Glen Ellyn's McChesney & Miller set to close Saturday

 
Updated 10/2/2014 5:07 AM
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  • The McChesney & Miller grocery store at 460 Crescent Blvd. in Glen Ellyn, was established in 1862. The store will close its doors for the last time on Saturday.

      The McChesney & Miller grocery store at 460 Crescent Blvd. in Glen Ellyn, was established in 1862. The store will close its doors for the last time on Saturday. Safiya Merchant | Staff Photographer

Shoppers will say their final goodbyes to a Glen Ellyn landmark Saturday when the McChesney & Miller grocery store closes its doors for the last time.

Said to be one of the oldest retail businesses in DuPage County, the store, near the intersection of Crescent Boulevard and Prospect Avenue, will be shuttered after more than 150 years serving the community.

Plans already are in the works to redevelop the site.

The business was established in 1862 by Joseph R. McChesney, according to the book "Glen Ellyn: A Village Remembered."

McChesney also was Glen Ellyn's first village president when the town went by a different name.

During the 1900s, Oscar Miller became part owner of the business, and he later bought out the McChesney interest in the business. The store has moved more than once.

Glen Ellyn Chamber of Commerce Executive Director Mike Formento said the end of McChesney & Miller is "a sad closing for Glen Ellyn."

"It's really very regrettable to see them leave, they are just wonderful, community-spirited people and always have been," Formento said.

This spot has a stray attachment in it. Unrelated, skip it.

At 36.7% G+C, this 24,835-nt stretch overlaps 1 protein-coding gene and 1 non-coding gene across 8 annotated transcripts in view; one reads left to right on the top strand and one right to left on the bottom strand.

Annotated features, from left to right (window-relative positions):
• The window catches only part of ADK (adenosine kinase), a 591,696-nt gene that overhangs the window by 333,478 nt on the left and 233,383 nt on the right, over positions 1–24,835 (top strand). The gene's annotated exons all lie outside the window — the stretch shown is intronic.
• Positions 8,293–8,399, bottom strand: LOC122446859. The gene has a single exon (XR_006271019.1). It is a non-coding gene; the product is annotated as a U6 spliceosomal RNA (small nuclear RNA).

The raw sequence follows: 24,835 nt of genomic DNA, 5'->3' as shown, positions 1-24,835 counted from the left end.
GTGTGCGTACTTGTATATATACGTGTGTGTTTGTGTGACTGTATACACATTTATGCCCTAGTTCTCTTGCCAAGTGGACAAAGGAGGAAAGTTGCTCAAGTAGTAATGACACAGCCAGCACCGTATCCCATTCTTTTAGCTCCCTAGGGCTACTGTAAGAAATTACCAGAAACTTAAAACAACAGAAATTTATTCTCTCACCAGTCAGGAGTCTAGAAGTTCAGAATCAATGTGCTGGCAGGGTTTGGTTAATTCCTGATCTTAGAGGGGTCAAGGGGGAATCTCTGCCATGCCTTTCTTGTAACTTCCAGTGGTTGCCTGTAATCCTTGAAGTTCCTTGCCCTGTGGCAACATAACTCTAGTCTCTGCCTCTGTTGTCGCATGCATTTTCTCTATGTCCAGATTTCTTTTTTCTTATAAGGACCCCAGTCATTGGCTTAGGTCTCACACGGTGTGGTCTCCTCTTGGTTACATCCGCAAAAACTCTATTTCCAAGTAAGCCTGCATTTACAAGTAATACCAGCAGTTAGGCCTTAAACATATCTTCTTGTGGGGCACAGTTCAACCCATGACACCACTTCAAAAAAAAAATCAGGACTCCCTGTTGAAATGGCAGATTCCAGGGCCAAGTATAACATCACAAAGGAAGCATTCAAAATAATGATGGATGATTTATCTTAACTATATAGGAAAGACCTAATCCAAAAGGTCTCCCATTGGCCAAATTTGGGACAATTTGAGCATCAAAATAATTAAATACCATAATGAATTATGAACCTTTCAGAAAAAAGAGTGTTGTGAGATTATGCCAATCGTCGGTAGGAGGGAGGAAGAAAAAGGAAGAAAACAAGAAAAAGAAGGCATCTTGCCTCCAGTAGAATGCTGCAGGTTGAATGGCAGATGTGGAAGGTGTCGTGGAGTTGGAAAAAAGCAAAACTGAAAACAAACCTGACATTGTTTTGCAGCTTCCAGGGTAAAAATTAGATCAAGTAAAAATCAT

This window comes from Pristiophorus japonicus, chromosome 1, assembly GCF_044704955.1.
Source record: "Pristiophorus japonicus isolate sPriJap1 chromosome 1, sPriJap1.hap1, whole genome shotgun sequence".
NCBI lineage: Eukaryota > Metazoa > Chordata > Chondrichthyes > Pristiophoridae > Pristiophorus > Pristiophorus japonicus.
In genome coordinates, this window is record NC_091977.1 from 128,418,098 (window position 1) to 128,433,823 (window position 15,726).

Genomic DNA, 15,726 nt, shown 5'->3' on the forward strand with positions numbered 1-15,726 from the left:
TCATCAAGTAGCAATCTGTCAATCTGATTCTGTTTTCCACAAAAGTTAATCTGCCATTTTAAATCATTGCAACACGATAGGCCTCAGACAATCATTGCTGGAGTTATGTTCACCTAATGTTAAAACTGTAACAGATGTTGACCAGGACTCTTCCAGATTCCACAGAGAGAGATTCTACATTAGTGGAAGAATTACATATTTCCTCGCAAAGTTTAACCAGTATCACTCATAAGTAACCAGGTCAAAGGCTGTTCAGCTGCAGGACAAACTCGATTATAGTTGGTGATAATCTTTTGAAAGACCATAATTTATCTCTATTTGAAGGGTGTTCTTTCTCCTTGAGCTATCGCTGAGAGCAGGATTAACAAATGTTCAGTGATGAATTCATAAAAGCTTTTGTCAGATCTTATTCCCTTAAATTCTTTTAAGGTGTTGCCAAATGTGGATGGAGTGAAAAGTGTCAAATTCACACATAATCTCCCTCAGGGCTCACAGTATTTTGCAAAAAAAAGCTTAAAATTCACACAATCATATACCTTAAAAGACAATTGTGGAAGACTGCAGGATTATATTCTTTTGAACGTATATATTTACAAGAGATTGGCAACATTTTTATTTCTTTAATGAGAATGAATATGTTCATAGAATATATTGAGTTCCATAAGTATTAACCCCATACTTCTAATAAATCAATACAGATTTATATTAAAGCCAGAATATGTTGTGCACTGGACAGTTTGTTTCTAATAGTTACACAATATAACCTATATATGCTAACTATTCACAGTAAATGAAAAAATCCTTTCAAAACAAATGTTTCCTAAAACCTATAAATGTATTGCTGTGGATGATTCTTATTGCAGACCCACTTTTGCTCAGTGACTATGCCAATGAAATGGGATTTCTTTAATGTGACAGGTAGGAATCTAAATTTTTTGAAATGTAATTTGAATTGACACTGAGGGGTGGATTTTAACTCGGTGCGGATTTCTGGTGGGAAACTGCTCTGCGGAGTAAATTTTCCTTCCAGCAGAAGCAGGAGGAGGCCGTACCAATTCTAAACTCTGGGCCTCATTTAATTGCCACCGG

The store's closing also means the village will lose the only grocery store in its downtown area.

That means residents wanting to buy basics such as bread and milk will have to go to Roosevelt Road or North Avenue, Formento said.

Village President Alex Demos said he has fond memories of the neighborhood grocery. He said he remembers going to the store as a kid, adding that the biggest draw for his family was McChesney's bone-in sirloin steaks and sirloin burgers.

"That was always our meat market of choice," he said.

Demos echoed Formento's point that the downtown grocery was convenient for customers.

"We have many residents who are not as mobile as others or choose to not be mobile as far as owning vehicles and (McChesney & Miller) was quite a convenience and awesome in their quality and reputation," he said.

A redevelopment plan for the McChesney & Miller site, along with some nearby property, has been presented to the village by Wheaton-based Next Generation Development. The developer wants to create a mixed-use development with apartments and some retail and parking space.

The store's owner, Bill Behrmann, declined to comment on its closing, but other merchants made it clear the store will be missed.

Jenny Fischer, a bookseller at The Bookstore at 475 N. Main St., said McChesney & Miller was the "perfect little grocery store."

"They were so friendly, everybody knew who you were," Fischer said.

Caroline Jacobsen, who co-owns Sign of the Whale Antiques at 558 Crescent Blvd., said in the 43 years she has lived in Illinois, she has always shopped at the grocery store.

"I really am sad because this means that I have to go to a big-box store to get a gallon of milk, which upsets me," Jacobsen said. "It's a big, big loss for the community. Very big."

The store is scheduled to be open from 8:30 a.m. to 5 p.m. Saturday, but celebrations are scheduled both before and after the closing.

The chamber of commerce will sponsor an observance at 11:30 a.m. Friday in the store's parking lot to mark its contributions to the community. And the village board plans to make presentations related to the store's long history when it meets at 7 p.m. Oct. 13 at village hall.

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